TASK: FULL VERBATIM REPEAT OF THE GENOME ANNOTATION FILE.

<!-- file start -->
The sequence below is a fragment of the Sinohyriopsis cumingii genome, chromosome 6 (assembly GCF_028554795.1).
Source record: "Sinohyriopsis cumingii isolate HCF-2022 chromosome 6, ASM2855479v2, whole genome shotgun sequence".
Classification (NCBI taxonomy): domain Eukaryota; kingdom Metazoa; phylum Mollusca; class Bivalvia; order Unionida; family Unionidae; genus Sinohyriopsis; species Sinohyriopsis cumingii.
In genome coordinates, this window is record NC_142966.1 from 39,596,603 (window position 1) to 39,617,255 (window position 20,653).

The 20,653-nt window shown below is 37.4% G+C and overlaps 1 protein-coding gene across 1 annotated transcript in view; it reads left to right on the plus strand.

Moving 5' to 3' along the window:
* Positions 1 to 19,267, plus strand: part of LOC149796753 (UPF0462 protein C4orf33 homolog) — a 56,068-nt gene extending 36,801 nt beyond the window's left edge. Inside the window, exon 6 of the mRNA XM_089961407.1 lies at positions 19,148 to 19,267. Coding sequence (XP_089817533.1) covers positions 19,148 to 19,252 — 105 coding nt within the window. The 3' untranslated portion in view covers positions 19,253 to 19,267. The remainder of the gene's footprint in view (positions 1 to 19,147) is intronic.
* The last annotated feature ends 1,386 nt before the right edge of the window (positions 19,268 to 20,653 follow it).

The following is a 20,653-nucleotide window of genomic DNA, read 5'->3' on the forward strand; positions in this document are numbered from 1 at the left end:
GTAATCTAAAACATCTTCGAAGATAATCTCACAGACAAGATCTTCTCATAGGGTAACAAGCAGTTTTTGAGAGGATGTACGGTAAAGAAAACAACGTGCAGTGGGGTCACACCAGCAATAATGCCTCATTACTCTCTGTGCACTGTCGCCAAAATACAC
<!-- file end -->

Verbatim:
The sequence below is a fragment of the Sinohyriopsis cumingii genome, chromosome 6 (assembly GCF_028554795.1).
Source record: "Sinohyriopsis cumingii isolate HCF-2022 chromosome 6, ASM2855479v2, whole genome shotgun sequence".
Classification (NCBI taxonomy): domain Eukaryota; kingdom Metazoa; phylum Mollusca; class Bivalvia; order Unionida; family Unionidae; genus Sinohyriopsis; species Sinohyriopsis cumingii.
In genome coordinates, this window is record NC_142966.1 from 39,596,603 (window position 1) to 39,617,255 (window position 20,653).

The 20,653-nt window shown below is 37.4% G+C and overlaps 1 protein-coding gene across 1 annotated transcript in view; it reads left to right on the plus strand.

Moving 5' to 3' along the window:
* Positions 1 to 19,267, plus strand: part of LOC149796753 (UPF0462 protein C4orf33 homolog) — a 56,068-nt gene extending 36,801 nt beyond the window's left edge. Inside the window, exon 6 of the mRNA XM_089961407.1 lies at positions 19,148 to 19,267. Coding sequence (XP_089817533.1) covers positions 19,148 to 19,252 — 105 coding nt within the window. The 3' untranslated portion in view covers positions 19,253 to 19,267. The remainder of the gene's footprint in view (positions 1 to 19,147) is intronic.
* The last annotated feature ends 1,386 nt before the right edge of the window (positions 19,268 to 20,653 follow it).

The following is a 20,653-nucleotide window of genomic DNA, read 5'->3' on the forward strand; positions in this document are numbered from 1 at the left end:
GTAATCTAAAACATCTTCGAAGATAATCTCACAGACAAGATCTTCTCATAGGGTAACAAGCAGTTTTTGAGAGGATGTACGGTAAAGAAAACAACGTGCAGTGGGGTCACACCAGCAATAATGCCTCATTACTCTCTGTGCACTGTCGCCAAAATACAC